Vermont Standard

By Kurt Staudter

Back in 2013, Governor Peter Shumlin took an obscure Burlington restaurateur and made him the Chairman and the business representative on the newly formed Green Mountain Care Board (GMCB). Al Gobeille was put in charge of our long-awaited move towards a single-payer, universal coverage, high quality healthcare system. Vermont would be first in the nation. However, in an introductory interview with Seven Days, he gives an early indication how he felt about the single-payer effort: “I never was a single-payer advocate, or an advocate of anything. Whatever we come to, as long as it works for doctors, patients and business, we’ll have dealt with the flooded basement. And I’m okay with that.”

The basement reference came earlier in the piece when he used it as a metaphor to say that all large jobs have a beginning. This simplistic approach to healthcare reform from the current leader of the effort should have been a warning that we weren’t going to have the best and the brightest working on this issue.

It was at this point that our effort to achieve a single-payer came off the rails. Although the GMCB was tasked with transforming our fee-for-service system into single-payer, it has never really moved beyond its regulatory role in reviewing hospital budgets and approving rate increases for the insurance companies. Instead, since the beginning, the GMCB has worked diligently to keep healthcare profitable in Vermont.

Gobeille jumps around a bit, and from the GMCB he gets appointed to one of the most important positions in state government as the Secretary of the Agency of Human Services. In this jump, he goes from being a regulator to being an administrator of the state healthcare plans. In this position he is tasked with negotiating with the feds on Medicaid/Medicare waivers, creating an “all payer model.” This gives birth to OneCare Vermont, an added layer of healthcare bureaucracy that siphons off millions for what purpose we may never know.

Two years ago, Al Gobeille announced that he would leave the Scott administration and return to running his restaurants. Meanwhile, at the UVM Health Network, they saw an opportunity and made Al an offer he couldn’t refuse. In a newly created Senior Vice President position in an already overly bloated hospital administration, he would likely see his compensation package go from $140K per year as an agency secretary, to an executive pay rate of around half a million dollars.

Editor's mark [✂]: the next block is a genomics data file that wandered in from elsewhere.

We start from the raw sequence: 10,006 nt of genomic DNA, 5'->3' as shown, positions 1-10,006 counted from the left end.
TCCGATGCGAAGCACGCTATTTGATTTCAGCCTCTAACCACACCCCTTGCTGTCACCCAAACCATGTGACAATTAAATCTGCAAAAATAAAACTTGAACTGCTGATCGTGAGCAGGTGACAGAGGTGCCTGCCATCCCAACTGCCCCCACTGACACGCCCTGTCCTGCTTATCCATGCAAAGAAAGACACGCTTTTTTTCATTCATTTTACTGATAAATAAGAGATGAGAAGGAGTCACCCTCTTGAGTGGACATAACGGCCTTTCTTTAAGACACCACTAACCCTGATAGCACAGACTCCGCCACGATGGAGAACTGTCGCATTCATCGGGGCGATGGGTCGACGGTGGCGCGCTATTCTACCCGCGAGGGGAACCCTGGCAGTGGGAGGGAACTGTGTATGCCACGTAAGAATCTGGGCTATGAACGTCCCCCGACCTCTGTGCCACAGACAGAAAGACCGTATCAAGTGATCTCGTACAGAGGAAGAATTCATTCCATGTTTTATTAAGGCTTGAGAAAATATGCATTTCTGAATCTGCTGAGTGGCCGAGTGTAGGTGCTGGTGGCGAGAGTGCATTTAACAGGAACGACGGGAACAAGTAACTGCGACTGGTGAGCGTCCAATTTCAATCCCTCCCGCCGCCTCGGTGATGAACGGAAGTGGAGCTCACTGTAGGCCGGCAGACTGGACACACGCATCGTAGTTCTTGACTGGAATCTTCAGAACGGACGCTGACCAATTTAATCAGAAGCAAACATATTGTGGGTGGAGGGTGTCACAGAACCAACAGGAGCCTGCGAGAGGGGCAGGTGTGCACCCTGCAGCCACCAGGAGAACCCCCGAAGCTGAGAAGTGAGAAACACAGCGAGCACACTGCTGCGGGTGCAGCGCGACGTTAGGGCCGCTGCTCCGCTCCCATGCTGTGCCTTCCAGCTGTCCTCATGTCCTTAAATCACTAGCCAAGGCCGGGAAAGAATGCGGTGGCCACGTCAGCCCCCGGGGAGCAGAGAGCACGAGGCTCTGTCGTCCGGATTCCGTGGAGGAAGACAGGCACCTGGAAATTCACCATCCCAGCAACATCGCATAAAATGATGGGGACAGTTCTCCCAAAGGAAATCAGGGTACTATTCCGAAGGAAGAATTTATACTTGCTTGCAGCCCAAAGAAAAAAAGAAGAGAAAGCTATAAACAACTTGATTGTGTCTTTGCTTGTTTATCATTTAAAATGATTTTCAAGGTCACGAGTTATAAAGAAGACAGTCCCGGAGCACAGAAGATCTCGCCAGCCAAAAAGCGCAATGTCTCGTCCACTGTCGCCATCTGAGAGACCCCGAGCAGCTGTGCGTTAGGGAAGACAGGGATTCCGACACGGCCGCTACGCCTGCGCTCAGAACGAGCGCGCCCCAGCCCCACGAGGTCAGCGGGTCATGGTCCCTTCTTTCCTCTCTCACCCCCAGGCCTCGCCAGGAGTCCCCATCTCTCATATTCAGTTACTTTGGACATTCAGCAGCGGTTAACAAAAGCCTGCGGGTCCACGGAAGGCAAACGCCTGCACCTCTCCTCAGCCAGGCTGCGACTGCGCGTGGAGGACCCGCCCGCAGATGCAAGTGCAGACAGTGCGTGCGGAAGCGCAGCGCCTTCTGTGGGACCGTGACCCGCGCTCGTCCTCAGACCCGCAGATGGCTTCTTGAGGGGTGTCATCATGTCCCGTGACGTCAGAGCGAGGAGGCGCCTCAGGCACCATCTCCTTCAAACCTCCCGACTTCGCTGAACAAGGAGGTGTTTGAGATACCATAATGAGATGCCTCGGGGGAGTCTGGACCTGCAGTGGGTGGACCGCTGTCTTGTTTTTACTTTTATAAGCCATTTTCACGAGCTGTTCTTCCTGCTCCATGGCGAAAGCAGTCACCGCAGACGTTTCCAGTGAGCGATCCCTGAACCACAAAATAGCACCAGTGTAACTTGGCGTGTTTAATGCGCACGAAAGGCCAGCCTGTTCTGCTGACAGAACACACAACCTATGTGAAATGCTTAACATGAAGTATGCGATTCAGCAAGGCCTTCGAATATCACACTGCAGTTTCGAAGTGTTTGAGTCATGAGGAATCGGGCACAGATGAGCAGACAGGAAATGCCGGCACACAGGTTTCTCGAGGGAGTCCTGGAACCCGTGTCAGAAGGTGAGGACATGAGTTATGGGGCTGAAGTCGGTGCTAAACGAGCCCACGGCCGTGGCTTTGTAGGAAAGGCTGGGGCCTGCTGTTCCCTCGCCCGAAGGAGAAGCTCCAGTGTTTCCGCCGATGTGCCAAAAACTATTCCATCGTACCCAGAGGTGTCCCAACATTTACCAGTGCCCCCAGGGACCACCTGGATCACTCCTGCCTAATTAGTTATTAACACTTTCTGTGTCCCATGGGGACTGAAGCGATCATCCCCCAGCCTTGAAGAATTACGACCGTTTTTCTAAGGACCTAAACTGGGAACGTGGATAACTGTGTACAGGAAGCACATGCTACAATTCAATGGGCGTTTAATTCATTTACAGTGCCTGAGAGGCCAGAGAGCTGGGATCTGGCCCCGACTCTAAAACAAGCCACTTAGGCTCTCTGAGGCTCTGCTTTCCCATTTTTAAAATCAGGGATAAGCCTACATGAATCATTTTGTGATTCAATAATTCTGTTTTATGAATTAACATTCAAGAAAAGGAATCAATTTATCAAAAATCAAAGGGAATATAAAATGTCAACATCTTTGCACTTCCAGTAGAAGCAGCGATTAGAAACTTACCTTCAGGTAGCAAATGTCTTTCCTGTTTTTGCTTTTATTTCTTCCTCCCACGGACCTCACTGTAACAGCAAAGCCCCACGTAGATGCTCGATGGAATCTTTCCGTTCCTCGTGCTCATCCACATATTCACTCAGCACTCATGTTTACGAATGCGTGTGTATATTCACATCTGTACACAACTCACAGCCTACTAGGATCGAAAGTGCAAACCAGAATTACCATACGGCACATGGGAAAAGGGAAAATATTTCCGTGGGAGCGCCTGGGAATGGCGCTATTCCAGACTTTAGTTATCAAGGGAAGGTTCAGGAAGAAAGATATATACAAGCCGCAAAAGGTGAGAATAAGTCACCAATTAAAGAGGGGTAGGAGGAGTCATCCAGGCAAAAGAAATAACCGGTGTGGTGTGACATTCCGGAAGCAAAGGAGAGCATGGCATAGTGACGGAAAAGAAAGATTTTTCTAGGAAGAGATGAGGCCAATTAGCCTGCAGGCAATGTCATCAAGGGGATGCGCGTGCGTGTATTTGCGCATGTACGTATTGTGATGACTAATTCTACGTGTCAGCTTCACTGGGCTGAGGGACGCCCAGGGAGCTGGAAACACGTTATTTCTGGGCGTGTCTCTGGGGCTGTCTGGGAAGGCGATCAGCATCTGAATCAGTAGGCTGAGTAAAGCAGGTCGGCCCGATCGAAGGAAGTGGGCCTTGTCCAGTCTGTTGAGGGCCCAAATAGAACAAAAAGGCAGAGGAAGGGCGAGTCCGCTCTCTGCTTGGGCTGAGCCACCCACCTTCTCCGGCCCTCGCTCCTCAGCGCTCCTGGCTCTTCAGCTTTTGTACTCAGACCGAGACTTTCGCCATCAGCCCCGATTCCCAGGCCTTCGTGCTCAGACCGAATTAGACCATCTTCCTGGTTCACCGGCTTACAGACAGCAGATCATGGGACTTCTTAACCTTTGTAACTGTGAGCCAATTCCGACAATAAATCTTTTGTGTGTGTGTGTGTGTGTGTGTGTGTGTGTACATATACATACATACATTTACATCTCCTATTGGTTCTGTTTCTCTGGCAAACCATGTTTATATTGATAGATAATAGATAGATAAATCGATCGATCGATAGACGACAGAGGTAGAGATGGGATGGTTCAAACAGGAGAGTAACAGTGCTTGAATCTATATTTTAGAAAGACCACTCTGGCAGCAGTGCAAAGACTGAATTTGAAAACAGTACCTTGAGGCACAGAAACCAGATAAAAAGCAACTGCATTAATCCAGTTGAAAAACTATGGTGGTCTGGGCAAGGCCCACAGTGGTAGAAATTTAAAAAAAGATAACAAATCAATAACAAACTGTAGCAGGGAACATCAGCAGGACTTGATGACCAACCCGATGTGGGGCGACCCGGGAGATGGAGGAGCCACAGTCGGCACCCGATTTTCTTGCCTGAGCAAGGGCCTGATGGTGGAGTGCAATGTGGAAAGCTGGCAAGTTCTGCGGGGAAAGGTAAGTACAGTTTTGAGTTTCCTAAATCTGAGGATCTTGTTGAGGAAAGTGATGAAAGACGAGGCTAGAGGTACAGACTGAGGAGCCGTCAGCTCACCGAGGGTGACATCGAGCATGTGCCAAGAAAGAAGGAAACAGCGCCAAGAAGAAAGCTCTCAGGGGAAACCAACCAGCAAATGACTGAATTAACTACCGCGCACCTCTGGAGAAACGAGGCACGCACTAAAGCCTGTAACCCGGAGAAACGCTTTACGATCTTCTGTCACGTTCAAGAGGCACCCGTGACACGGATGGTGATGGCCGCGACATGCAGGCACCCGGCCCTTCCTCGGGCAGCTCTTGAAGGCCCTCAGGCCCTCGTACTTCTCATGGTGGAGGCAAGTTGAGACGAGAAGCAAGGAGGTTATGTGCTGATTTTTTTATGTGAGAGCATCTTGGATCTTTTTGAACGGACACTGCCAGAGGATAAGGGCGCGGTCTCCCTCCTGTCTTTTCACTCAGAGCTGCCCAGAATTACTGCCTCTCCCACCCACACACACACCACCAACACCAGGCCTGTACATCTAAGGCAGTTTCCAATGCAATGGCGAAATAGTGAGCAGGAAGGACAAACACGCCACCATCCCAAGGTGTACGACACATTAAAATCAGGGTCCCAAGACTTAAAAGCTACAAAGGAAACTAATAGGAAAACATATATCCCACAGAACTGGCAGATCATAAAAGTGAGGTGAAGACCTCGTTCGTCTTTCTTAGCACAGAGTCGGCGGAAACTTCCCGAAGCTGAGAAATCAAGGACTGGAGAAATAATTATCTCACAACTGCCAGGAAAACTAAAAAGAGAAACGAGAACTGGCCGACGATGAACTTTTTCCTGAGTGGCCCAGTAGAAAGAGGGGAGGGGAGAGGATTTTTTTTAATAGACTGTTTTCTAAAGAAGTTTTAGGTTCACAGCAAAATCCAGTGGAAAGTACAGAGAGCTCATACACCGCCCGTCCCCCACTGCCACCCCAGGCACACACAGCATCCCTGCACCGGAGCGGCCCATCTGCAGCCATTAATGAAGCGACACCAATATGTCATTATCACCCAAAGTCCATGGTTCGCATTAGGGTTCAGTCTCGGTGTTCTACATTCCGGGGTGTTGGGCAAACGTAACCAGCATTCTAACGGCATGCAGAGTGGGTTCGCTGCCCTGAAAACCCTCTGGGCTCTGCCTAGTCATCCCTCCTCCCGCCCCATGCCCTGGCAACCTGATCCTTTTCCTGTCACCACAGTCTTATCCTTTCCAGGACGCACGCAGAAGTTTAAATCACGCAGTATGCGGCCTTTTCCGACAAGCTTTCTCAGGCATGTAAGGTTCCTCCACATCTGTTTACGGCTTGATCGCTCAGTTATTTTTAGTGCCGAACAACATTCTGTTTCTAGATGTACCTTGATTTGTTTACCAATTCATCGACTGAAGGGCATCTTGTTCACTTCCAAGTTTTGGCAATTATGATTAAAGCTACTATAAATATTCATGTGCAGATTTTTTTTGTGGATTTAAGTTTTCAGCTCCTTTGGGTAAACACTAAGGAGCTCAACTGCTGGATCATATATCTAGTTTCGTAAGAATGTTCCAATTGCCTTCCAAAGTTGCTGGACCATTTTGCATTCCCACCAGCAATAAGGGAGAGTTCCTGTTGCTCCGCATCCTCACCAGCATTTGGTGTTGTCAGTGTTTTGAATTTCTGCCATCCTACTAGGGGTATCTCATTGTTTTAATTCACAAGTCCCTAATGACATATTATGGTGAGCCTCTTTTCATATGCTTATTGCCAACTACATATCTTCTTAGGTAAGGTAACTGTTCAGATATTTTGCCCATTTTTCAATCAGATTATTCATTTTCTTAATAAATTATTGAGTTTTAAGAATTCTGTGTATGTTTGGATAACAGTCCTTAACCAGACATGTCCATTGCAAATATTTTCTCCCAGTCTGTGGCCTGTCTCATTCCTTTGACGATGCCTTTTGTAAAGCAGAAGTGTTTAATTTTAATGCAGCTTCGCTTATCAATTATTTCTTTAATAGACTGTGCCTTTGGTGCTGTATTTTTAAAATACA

I know what you’re thinking — and yes, there are revolving door rules in the Vermont government — but the problem is that the laws are ambiguous. We need to do better. In an ethics oath that was created by Phil Scott for his staff and signed by Mr. Gobeille, the oath states in one place, “For one year after leaving office, a former Appointee shall not, for pecuniary gain, be an advocate for any Private Entity beforeany Public Body or before the State General Assembly or its committees, regarding any particular matter in which: a. the State is a party or has a direct and substantial interest; and b. the Appointee had participated personally and substantively while in State employ.” Well, that’s clear as mud. Simply put, for a year after you leave, you can’t advocate on behalf of your new employer to the state government. That didn’t happen; Gobeille went right to work in the “spirit of the oath.” Now comes a letter to the editor in VTDigger penned by Gobeille and UVM Health Network Chief Financial Officer Rick Vincent, which says in part, “Our goal is simple: To share with the GMCB — and the people we serve in Vermont and Northern New York — the work we’ve done to put forward the most responsible budget we could develop, while minimizing the impact on patients, protecting critical services people depend upon and continuing to make forward progress addressing access.” Translated: Give us more money for business as usual.

The GMCB is scrutinizing the budgets for hospitals in the state, and elsewhere in the letter they call their budget request “a significant increase” which turns out to be a whopping 19.9%. Well, for a guy that got on the GMCB for his skill in counting shrimp at his restaurants, he’s made out pretty good since he climbed aboard the healthcare gravy train. No, it couldn’t be; he isn’t being rewarded for services already rendered is he?

You’d think that after all these years of fighting for better healthcare we’d have more to show for it, right? Especially here in Vermont! Seems that there’s more suffering, and infinitely more talk about financial ruin than I ever remember and worse; we’re no longer getting the best care. The reason is largely because of the profits to be made off the defenseless sick and dying. We’re on the fast track to an unprecedented 20% of our GDP as the share for healthcare costs, and even if the carve-out for non-medical care is twenty-five cents on the dollar, we’re talking an obscene amount of money. Perhaps it’s finally time to close the revolving door.

Contact Kurt Staudter at